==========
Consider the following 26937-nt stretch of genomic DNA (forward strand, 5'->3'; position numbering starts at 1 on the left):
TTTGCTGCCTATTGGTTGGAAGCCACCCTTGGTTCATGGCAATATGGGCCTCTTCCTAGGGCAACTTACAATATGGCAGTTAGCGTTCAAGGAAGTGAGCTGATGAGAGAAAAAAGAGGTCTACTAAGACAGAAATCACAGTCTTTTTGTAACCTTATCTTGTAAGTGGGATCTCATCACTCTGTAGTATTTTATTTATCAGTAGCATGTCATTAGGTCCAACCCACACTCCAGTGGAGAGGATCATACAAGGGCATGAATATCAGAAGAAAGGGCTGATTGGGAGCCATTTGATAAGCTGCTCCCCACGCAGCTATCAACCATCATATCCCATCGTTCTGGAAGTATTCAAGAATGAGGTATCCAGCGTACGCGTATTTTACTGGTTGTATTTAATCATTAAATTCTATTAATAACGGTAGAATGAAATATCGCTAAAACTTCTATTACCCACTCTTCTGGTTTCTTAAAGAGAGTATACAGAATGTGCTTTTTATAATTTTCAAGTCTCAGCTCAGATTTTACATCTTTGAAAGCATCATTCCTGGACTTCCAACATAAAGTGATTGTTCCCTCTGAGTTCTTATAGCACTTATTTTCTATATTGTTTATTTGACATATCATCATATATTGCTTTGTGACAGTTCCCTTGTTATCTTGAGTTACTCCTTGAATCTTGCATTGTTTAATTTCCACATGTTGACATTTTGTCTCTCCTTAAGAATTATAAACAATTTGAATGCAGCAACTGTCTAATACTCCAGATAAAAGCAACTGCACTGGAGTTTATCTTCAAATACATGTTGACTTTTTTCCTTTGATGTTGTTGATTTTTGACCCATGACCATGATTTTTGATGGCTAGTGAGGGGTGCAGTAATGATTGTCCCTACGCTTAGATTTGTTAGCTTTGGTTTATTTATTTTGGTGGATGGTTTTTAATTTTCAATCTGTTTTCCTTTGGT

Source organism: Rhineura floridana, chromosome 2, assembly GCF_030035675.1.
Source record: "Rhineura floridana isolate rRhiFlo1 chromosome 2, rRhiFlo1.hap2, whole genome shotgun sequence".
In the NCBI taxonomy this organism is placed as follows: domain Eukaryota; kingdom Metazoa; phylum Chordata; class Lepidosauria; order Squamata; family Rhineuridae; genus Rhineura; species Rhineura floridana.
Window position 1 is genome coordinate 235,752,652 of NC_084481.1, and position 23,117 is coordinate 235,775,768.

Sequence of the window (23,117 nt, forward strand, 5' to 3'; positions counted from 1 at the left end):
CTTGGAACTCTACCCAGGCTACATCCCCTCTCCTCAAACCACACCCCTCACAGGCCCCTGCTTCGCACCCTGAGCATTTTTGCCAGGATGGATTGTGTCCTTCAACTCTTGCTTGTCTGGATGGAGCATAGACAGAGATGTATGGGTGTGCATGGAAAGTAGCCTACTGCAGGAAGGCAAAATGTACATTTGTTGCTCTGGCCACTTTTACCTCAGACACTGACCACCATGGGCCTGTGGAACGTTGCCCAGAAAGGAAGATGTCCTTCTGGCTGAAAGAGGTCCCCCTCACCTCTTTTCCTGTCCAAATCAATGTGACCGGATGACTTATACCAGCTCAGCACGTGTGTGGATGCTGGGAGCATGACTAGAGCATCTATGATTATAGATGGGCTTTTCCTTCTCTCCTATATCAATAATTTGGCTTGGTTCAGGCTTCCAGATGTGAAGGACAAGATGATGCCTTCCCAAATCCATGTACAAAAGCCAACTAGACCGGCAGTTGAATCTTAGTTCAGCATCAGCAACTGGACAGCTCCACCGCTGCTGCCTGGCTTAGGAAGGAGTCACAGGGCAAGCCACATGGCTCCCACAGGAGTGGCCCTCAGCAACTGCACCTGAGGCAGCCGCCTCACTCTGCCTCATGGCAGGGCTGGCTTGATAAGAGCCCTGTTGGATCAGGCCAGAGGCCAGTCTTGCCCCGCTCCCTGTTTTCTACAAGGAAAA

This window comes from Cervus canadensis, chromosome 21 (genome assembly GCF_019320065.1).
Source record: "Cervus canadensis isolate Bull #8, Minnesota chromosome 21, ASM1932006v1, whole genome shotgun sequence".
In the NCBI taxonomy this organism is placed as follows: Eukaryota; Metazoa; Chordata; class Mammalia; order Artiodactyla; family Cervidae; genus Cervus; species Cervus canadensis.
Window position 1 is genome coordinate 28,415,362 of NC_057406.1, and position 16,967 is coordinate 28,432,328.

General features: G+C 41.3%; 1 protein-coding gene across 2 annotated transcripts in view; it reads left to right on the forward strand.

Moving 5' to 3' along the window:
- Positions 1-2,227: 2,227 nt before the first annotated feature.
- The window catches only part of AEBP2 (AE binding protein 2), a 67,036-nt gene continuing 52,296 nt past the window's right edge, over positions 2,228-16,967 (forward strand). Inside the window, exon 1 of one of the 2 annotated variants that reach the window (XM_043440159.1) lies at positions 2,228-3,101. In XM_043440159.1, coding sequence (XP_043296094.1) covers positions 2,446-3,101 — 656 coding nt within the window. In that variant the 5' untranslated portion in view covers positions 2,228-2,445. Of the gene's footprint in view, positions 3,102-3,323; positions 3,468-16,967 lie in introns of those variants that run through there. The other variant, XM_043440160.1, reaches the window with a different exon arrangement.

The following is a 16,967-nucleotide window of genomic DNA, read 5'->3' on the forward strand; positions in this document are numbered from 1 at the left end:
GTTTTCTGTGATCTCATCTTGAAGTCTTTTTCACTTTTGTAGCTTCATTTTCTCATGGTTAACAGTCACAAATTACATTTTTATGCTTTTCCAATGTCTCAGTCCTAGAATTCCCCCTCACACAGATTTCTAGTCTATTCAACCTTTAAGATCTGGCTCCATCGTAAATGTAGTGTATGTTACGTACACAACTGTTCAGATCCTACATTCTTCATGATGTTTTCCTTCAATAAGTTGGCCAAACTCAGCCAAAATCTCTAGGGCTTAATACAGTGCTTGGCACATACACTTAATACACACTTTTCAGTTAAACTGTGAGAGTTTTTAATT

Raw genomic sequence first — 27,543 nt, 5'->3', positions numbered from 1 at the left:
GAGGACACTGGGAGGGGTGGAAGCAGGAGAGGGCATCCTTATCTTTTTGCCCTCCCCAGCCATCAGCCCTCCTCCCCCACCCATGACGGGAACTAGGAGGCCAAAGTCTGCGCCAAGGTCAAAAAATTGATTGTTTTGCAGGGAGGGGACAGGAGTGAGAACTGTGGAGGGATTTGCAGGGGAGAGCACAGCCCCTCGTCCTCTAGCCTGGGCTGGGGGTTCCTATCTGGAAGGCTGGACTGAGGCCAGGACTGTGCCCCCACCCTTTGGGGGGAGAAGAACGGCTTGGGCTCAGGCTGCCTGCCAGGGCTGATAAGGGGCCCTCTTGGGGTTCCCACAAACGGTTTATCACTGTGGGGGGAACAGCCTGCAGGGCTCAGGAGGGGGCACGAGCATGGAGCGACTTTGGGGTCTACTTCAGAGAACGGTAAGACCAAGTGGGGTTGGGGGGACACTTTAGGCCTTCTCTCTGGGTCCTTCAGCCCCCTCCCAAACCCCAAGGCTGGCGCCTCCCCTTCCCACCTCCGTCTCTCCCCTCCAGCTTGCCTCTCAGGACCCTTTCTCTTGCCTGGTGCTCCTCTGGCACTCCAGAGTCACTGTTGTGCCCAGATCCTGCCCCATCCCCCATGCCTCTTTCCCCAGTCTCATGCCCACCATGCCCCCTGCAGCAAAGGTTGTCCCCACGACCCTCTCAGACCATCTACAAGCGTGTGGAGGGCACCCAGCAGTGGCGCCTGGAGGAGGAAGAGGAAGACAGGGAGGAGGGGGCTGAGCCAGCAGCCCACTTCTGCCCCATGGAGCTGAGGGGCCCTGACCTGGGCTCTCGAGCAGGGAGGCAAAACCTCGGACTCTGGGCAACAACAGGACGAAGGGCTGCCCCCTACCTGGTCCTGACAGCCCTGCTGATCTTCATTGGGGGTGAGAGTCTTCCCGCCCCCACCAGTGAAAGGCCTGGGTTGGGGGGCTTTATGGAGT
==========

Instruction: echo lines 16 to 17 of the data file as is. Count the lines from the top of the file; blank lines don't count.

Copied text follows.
- The window catches only part of AEBP2 (AE binding protein 2), a 67,036-nt gene continuing 52,296 nt past the window's right edge, over positions 2,228-16,967 (forward strand). Inside the window, exon 1 of one of the 2 annotated variants that reach the window (XM_043440159.1) lies at positions 2,228-3,101. In XM_043440159.1, coding sequence (XP_043296094.1) covers positions 2,446-3,101 — 656 coding nt within the window. In that variant the 5' untranslated portion in view covers positions 2,228-2,445. Of the gene's footprint in view, positions 3,102-3,323; positions 3,468-16,967 lie in introns of those variants that run through there. The other variant, XM_043440160.1, reaches the window with a different exon arrangement.

The following is a 16,967-nucleotide window of genomic DNA, read 5'->3' on the forward strand; positions in this document are numbered from 1 at the left end: